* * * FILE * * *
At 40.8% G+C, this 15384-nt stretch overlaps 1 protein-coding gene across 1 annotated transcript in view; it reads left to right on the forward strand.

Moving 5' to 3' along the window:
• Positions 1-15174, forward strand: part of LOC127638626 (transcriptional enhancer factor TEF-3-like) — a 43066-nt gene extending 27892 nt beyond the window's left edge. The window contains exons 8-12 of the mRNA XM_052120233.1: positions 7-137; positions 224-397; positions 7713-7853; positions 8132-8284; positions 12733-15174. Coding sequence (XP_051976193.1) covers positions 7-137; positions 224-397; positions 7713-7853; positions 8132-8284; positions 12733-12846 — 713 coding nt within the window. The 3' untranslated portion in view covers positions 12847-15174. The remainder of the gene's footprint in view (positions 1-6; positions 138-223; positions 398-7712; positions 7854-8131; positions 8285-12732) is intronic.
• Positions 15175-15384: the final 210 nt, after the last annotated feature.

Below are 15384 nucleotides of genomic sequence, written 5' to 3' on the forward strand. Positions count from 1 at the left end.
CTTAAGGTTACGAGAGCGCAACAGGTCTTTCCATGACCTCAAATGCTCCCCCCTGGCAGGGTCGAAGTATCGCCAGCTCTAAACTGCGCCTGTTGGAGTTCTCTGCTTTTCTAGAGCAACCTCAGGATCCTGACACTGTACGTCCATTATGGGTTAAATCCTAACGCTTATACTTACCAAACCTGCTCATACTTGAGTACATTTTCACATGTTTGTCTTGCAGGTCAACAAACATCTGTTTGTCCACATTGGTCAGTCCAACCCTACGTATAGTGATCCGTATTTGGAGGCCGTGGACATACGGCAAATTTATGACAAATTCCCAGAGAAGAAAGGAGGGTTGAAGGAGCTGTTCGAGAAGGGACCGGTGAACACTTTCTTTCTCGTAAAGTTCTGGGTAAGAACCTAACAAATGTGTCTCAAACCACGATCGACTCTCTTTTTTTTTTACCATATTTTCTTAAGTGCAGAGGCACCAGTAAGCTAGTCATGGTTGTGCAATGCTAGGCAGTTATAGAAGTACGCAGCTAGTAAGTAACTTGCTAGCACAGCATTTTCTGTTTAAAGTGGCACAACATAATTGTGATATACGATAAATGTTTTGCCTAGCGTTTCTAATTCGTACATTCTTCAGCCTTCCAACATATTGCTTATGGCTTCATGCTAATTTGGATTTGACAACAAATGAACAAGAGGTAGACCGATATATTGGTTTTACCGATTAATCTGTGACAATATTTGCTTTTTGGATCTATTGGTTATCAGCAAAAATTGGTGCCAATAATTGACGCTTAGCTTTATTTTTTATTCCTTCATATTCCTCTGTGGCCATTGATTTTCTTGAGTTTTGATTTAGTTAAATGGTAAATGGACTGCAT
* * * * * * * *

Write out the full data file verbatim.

At 40.8% G+C, this 15384-nt stretch overlaps 1 protein-coding gene across 1 annotated transcript in view; it reads left to right on the forward strand.

Moving 5' to 3' along the window:
• Positions 1-15174, forward strand: part of LOC127638626 (transcriptional enhancer factor TEF-3-like) — a 43066-nt gene extending 27892 nt beyond the window's left edge. The window contains exons 8-12 of the mRNA XM_052120233.1: positions 7-137; positions 224-397; positions 7713-7853; positions 8132-8284; positions 12733-15174. Coding sequence (XP_051976193.1) covers positions 7-137; positions 224-397; positions 7713-7853; positions 8132-8284; positions 12733-12846 — 713 coding nt within the window. The 3' untranslated portion in view covers positions 12847-15174. The remainder of the gene's footprint in view (positions 1-6; positions 138-223; positions 398-7712; positions 7854-8131; positions 8285-12732) is intronic.
• Positions 15175-15384: the final 210 nt, after the last annotated feature.

Below are 15384 nucleotides of genomic sequence, written 5' to 3' on the forward strand. Positions count from 1 at the left end.
CTTAAGGTTACGAGAGCGCAACAGGTCTTTCCATGACCTCAAATGCTCCCCCCTGGCAGGGTCGAAGTATCGCCAGCTCTAAACTGCGCCTGTTGGAGTTCTCTGCTTTTCTAGAGCAACCTCAGGATCCTGACACTGTACGTCCATTATGGGTTAAATCCTAACGCTTATACTTACCAAACCTGCTCATACTTGAGTACATTTTCACATGTTTGTCTTGCAGGTCAACAAACATCTGTTTGTCCACATTGGTCAGTCCAACCCTACGTATAGTGATCCGTATTTGGAGGCCGTGGACATACGGCAAATTTATGACAAATTCCCAGAGAAGAAAGGAGGGTTGAAGGAGCTGTTCGAGAAGGGACCGGTGAACACTTTCTTTCTCGTAAAGTTCTGGGTAAGAACCTAACAAATGTGTCTCAAACCACGATCGACTCTCTTTTTTTTTTACCATATTTTCTTAAGTGCAGAGGCACCAGTAAGCTAGTCATGGTTGTGCAATGCTAGGCAGTTATAGAAGTACGCAGCTAGTAAGTAACTTGCTAGCACAGCATTTTCTGTTTAAAGTGGCACAACATAATTGTGATATACGATAAATGTTTTGCCTAGCGTTTCTAATTCGTACATTCTTCAGCCTTCCAACATATTGCTTATGGCTTCATGCTAATTTGGATTTGACAACAAATGAACAAGAGGTAGACCGATATATTGGTTTTACCGATTAATCTGTGACAATATTTGCTTTTTGGATCTATTGGTTATCAGCAAAAATTGGTGCCAATAATTGACGCTTAGCTTTATTTTTTATTCCTTCATATTCCTCTGTGGCCATTGATTTTCTTGAGTTTTGATTTAGTTAAATGGTAAATGGACTGCAT